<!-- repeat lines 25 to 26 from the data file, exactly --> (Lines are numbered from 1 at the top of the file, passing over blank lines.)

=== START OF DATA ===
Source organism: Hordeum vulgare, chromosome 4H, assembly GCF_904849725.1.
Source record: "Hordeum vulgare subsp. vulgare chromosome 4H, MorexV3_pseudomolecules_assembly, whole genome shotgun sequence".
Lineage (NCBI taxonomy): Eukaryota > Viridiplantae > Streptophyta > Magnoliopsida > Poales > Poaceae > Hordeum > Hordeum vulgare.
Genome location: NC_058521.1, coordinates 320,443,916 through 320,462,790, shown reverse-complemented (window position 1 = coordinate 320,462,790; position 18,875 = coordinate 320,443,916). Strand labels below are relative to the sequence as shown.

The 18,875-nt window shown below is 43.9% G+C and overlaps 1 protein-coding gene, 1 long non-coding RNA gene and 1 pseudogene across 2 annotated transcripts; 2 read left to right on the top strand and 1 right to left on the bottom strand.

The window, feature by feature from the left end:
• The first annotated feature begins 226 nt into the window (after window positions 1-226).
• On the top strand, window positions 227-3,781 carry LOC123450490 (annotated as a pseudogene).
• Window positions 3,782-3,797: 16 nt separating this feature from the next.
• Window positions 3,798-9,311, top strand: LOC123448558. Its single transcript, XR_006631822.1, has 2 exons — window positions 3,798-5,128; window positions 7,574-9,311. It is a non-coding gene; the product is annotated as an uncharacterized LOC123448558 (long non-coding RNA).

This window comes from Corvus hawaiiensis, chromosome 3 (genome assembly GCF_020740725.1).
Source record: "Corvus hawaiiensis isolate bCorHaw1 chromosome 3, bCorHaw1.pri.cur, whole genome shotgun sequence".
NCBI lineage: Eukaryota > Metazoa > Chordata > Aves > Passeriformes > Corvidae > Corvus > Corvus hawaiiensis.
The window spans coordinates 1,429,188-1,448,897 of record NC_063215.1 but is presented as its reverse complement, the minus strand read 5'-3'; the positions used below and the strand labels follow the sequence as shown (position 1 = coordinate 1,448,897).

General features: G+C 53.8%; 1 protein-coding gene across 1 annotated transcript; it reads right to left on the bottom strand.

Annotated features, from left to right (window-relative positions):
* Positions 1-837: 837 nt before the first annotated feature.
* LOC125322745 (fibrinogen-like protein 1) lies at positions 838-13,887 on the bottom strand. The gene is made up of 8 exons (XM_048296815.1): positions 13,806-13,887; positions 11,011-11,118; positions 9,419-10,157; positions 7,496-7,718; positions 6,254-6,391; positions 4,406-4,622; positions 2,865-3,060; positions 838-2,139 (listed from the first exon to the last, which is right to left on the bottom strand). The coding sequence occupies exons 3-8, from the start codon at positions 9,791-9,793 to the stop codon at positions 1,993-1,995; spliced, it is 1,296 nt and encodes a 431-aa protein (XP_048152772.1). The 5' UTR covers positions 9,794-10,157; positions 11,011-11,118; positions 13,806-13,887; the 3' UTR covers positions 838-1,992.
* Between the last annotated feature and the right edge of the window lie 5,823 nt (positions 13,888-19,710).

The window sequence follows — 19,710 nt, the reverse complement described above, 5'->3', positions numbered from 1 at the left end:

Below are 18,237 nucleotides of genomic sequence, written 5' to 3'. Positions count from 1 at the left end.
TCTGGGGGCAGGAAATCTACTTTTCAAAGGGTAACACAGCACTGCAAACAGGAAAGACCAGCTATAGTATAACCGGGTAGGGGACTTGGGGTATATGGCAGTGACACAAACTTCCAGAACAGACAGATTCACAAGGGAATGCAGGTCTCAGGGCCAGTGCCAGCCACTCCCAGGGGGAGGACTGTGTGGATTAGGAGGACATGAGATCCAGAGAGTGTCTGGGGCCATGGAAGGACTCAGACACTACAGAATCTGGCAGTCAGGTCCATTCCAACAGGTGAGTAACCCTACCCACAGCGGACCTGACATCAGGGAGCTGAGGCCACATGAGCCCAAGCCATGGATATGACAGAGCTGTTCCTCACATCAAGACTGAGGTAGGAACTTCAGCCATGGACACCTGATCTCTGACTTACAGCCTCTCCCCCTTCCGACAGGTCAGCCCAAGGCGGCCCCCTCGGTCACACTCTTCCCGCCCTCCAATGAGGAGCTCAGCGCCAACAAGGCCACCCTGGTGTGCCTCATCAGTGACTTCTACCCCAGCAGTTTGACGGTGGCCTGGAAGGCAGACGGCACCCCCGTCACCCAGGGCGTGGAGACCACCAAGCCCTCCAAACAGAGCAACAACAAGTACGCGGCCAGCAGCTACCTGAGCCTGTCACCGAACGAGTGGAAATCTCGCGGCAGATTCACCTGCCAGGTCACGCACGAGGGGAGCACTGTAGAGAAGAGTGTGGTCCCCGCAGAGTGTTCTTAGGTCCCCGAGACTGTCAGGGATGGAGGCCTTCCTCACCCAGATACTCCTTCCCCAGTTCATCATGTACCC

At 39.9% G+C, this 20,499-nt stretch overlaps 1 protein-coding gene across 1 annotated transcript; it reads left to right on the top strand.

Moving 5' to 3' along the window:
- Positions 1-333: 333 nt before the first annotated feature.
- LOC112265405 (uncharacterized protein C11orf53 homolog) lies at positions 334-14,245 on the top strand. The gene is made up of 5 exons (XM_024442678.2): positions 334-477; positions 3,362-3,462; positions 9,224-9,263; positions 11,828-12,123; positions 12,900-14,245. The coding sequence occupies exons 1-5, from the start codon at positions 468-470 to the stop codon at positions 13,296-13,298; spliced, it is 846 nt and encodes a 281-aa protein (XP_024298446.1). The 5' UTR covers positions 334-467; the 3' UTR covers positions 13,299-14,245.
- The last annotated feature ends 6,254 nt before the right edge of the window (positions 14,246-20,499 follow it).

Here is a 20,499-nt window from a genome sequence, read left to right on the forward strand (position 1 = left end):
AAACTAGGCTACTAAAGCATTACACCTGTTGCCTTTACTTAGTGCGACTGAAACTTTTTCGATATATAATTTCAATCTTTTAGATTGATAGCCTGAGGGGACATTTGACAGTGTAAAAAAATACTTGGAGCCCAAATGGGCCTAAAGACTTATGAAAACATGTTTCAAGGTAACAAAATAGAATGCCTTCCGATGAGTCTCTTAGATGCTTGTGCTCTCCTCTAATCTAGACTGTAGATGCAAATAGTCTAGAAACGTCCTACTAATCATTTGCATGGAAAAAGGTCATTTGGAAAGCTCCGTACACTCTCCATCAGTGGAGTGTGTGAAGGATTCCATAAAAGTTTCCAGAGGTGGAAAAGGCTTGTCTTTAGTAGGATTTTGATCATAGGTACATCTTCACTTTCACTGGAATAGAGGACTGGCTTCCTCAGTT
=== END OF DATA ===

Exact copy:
- Positions 1-333: 333 nt before the first annotated feature.
- LOC112265405 (uncharacterized protein C11orf53 homolog) lies at positions 334-14,245 on the top strand. The gene is made up of 5 exons (XM_024442678.2): positions 334-477; positions 3,362-3,462; positions 9,224-9,263; positions 11,828-12,123; positions 12,900-14,245. The coding sequence occupies exons 1-5, from the start codon at positions 468-470 to the stop codon at positions 13,296-13,298; spliced, it is 846 nt and encodes a 281-aa protein (XP_024298446.1). The 5' UTR covers positions 334-467; the 3' UTR covers positions 13,299-14,245.